- For union-represented employees: (1.5% x up to 25 years of credited service + 1.6% x your years of credited service over 25) x monthly equivalent of your base pay rate 30 days before you terminate employment.
You can start your final pay pension payments after you stop working for PG&E and once you’re at least age 55. This benefit is payable as a fixed monthly amount for your own lifetime only, or—if you elect a joint pension at retirement—for your lifetime and your spouse’s or beneficiary’s lifetime after you die. Your monthly benefit will be reduced for early retirement if you start your pension before age 65, unless you have enough credited service to qualify for an unreduced pension (35 years of service for Management/A&T employees, and 30 years of service for union-represented employees).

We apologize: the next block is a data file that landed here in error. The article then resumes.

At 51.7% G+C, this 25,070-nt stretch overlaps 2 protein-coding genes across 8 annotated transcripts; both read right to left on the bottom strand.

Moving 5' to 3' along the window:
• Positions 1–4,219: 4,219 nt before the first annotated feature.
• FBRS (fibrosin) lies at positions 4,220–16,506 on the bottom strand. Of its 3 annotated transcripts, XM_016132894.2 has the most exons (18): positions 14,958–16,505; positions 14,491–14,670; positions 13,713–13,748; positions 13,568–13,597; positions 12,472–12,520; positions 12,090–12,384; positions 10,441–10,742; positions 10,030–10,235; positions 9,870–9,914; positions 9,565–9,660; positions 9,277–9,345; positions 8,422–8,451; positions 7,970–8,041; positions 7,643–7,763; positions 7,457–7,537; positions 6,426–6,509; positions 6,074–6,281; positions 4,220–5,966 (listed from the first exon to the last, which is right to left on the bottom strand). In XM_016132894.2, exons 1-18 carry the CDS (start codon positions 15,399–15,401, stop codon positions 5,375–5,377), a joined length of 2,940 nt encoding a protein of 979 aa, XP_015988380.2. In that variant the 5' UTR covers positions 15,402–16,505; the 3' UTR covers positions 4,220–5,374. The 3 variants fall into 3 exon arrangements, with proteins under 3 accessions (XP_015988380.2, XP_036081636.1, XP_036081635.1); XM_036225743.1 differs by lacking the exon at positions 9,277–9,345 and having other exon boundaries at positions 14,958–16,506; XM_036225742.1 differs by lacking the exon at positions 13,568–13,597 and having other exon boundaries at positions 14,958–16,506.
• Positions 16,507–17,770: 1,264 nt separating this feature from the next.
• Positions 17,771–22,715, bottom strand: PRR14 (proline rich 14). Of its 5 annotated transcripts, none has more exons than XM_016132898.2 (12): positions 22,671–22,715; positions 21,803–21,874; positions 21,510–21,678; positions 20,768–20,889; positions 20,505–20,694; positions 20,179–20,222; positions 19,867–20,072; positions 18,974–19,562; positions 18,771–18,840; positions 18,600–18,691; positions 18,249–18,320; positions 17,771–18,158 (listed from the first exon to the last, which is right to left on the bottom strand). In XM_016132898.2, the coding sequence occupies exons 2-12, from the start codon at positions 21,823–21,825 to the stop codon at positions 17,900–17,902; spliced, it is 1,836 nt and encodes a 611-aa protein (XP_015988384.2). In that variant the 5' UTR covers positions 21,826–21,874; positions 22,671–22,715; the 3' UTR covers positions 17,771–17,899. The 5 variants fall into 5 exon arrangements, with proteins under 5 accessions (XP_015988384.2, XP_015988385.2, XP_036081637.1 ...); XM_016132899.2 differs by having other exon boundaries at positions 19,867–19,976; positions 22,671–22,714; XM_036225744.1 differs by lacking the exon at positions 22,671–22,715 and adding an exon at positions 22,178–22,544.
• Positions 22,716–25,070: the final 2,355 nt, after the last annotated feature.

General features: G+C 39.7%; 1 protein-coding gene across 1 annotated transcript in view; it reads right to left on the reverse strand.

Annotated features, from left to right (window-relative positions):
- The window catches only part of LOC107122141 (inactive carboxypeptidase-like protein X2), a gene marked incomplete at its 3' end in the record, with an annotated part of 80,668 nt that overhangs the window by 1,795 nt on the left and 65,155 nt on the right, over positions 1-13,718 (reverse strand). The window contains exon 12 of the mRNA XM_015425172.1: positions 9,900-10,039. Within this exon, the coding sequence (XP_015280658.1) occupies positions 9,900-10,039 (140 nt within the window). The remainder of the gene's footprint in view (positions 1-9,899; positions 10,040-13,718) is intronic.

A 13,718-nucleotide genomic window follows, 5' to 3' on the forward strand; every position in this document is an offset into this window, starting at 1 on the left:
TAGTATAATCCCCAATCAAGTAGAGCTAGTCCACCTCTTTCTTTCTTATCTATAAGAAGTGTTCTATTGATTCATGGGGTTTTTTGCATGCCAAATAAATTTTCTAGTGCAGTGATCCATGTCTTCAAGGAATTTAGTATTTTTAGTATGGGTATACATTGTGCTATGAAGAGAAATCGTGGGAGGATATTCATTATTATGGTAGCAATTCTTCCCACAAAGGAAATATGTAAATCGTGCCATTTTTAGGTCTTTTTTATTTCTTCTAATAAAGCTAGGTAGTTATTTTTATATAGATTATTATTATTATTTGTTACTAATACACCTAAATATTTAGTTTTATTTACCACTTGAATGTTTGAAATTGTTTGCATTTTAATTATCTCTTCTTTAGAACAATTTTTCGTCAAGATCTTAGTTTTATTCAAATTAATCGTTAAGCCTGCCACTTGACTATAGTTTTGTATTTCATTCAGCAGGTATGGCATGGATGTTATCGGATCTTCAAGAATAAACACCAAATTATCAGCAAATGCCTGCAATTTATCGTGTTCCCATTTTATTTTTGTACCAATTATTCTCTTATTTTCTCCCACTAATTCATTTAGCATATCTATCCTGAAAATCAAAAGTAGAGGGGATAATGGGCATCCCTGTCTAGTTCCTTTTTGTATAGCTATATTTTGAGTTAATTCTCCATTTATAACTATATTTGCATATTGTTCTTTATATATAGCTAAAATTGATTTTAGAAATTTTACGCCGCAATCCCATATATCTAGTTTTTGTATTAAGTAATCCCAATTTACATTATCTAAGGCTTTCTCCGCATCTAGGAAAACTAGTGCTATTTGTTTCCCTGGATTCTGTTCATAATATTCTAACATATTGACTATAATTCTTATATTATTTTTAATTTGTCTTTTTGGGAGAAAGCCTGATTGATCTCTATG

Employees who elect to participate in the cash balance formula during the one-time pension choice period in 2013 stop earning benefits under the final pay formula when the cash balance formula becomes effective (usually January 1, 2014). The frozen final pay benefit is based on pay and service as of December 31, 2013—or the day before cash balance benefits begin—and is payable after you reach age 55.
How the Cash Balance Pension Formula Works
The cash balance formula applies to eligible PG&E employees hired or rehired on or after January 1, 2013, and employees hired before 2013 who elect the cash balance formula during the one-time pension choice period.